Welcome back to SiteCompli’s Ask the Expert series!
In this installment, we interviewed the experts at Original Energy, an energy management company based in New York. Original Energy provides energy services and consulting, specializing in fuel oil procurement, natural gas and electricity products, Local Law 87/Benchmarking, and project management for oil-to-gas conversions and energy efficiency retrofits.
We spoke with Kenneth Camilleri, the General Manager at Original Energy, to discuss some of the most frequent pitfalls customers stumble into when dealing with their buildings’ energy compliance. One regulation he noticed clients having trouble with is Local Law 87 – according to Ken, one of the biggest LL87 issues is the lack of understanding around the requirements, and the purpose of the law itself. With his help, we’re here to clear that up:
Local Law 87 (LL87) – What Is It?
Local Law 87 is a regulation initially enacted in December 2009 under New York City’s Greener, Greater Buildings Plan. LL87 requires all buildings comprising 50,000 square feet to undergo an energy audit and conduct retro-commissioning of base building systems (including the building envelope, boiler and domestic hot water, ventilation and lighting systems) every 10 years. The results of these tests are then summarized in an Energy Efficiency Report (EER) that’s submitted to the Department of Buildings by December 31st of the year that it’s due (depending on the building’s block number).
Want more information on the process/specifics? Check out SiteCompli and NYC’s LL87 resources:
Why is it important?
The purpose of Local Law 87 is to maximize a building’s energy efficiency. Ken says, “although many owners see LL87 as a cost, it’s helpful to look at the long-term benefits it can provide. For example, if there’s a steam leak in your building, your boiler is forced to work harder and burn more fuel than otherwise necessary. An energy audit would catch and fix this problem, saving you money that might have been wasted on excess fuel.” Energy audits can also include recommended energy conversation measures (ECMs) which reduce the amount of energy consumed and minimize the owner’s energy expenditures, saving money in the long run.
Local Law 84
Another regulation frequently associated with Local Law 87 is Local Law 84, also called the NYC Benchmarking Law. LL84 requires building owners to annually measure their annual energy and water consumption (this process is called benchmarking, hence the “Benchmarking Law” moniker), and submit results to the DOB by May 1st of the following year.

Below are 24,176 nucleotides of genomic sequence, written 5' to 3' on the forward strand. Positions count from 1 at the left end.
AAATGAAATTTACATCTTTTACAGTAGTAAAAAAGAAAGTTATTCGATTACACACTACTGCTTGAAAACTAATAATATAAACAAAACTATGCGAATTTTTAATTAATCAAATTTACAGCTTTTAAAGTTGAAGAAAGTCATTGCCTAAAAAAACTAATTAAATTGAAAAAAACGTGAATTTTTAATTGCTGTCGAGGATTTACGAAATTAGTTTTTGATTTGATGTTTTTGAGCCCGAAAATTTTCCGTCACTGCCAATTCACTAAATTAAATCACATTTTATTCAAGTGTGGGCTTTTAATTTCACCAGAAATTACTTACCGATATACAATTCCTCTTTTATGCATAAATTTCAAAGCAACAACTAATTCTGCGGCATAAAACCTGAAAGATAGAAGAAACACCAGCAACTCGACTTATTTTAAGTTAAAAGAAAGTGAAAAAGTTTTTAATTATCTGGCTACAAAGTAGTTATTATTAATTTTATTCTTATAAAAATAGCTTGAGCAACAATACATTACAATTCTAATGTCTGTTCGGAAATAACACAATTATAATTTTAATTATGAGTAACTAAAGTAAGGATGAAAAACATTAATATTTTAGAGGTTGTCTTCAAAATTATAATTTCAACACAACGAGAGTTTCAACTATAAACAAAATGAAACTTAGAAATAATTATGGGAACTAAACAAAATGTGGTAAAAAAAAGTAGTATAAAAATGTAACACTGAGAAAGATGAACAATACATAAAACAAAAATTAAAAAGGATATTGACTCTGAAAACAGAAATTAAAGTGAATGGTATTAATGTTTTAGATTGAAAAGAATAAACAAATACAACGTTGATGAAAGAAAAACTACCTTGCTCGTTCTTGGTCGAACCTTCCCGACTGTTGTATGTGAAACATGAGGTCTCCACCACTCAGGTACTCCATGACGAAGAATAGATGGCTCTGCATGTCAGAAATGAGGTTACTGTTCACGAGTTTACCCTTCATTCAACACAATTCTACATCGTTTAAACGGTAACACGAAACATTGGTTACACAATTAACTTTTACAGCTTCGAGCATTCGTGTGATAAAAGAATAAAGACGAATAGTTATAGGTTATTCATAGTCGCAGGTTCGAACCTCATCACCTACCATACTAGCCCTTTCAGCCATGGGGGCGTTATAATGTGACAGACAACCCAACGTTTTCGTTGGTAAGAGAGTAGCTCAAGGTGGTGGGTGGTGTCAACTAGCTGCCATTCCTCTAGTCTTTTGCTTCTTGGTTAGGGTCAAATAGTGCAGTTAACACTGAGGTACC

A recent update to LL84 involves the size of buildings required to comply. Previously, only buildings spanning 50,000 square feet or more were required to submit annual benchmarking reports (matching the size requirements of LL87). However, beginning in 2018, owners of mid-size buildings that are between 25,000 sq. ft. and 50,000 sq. ft. will also be required to benchmark. You can read more about this update in our previous Blog post.
To Recap: Local Law 87 vs. Local Law 84
LL87 involves recommendations for maximizing a building’s energy efficiency through analysis of the building’s base functions. On the other hand, LL84 is data collection and reporting on a building’s energy use.
The penalty for failing to complete your Local Law 87 EER is an initial penalty of $3,000, with an additional $5,000 per year the EER remains un-submitted. With 10 years between reports, that fine can build significantly.
The penalty for failing to compete your LL84 Benchmarking Report by the May 1st deadline is $500. Three additional deadlines of August 1st, November 1st, and February 1st (of the following year) are set, with an additional $500 fine for each quarterly deadline missed.
“The best way to stay on top of your LL87 regulation compliance is to make sure you know your building’s working timeline,” Ken says. Between the inspections needed to complete an energy audit and the testing necessary for retro-commissioning, complying with LL87 can take between 9 – 12 months to complete. Owners should begin preparing to comply up to a year before their deadline as a best practice.